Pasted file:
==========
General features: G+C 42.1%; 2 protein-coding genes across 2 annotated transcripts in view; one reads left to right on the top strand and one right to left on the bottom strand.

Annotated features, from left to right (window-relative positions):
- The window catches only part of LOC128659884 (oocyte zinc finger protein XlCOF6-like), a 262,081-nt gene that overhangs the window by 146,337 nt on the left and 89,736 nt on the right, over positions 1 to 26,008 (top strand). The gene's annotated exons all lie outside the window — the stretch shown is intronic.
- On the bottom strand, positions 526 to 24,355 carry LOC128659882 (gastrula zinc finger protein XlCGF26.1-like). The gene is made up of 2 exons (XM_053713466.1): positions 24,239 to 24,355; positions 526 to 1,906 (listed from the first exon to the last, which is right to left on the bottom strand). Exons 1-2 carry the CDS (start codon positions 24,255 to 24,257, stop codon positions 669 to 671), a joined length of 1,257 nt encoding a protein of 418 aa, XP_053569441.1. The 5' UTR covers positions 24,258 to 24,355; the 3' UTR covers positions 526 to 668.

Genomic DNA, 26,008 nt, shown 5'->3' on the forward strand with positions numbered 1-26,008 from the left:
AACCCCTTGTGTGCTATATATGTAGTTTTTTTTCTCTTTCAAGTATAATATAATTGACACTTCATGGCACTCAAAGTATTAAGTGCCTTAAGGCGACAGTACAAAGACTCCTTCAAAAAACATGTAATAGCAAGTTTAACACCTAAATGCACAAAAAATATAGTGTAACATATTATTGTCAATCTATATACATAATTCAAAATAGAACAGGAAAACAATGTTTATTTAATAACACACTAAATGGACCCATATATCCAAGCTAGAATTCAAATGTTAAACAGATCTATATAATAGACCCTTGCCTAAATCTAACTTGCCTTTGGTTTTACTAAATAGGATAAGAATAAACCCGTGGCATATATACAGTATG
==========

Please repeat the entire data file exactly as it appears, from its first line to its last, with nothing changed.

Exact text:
General features: G+C 42.1%; 2 protein-coding genes across 2 annotated transcripts in view; one reads left to right on the top strand and one right to left on the bottom strand.

Annotated features, from left to right (window-relative positions):
- The window catches only part of LOC128659884 (oocyte zinc finger protein XlCOF6-like), a 262,081-nt gene that overhangs the window by 146,337 nt on the left and 89,736 nt on the right, over positions 1 to 26,008 (top strand). The gene's annotated exons all lie outside the window — the stretch shown is intronic.
- On the bottom strand, positions 526 to 24,355 carry LOC128659882 (gastrula zinc finger protein XlCGF26.1-like). The gene is made up of 2 exons (XM_053713466.1): positions 24,239 to 24,355; positions 526 to 1,906 (listed from the first exon to the last, which is right to left on the bottom strand). Exons 1-2 carry the CDS (start codon positions 24,255 to 24,257, stop codon positions 669 to 671), a joined length of 1,257 nt encoding a protein of 418 aa, XP_053569441.1. The 5' UTR covers positions 24,258 to 24,355; the 3' UTR covers positions 526 to 668.

Genomic DNA, 26,008 nt, shown 5'->3' on the forward strand with positions numbered 1-26,008 from the left:
AACCCCTTGTGTGCTATATATGTAGTTTTTTTTCTCTTTCAAGTATAATATAATTGACACTTCATGGCACTCAAAGTATTAAGTGCCTTAAGGCGACAGTACAAAGACTCCTTCAAAAAACATGTAATAGCAAGTTTAACACCTAAATGCACAAAAAATATAGTGTAACATATTATTGTCAATCTATATACATAATTCAAAATAGAACAGGAAAACAATGTTTATTTAATAACACACTAAATGGACCCATATATCCAAGCTAGAATTCAAATGTTAAACAGATCTATATAATAGACCCTTGCCTAAATCTAACTTGCCTTTGGTTTTACTAAATAGGATAAGAATAAACCCGTGGCATATATACAGTATG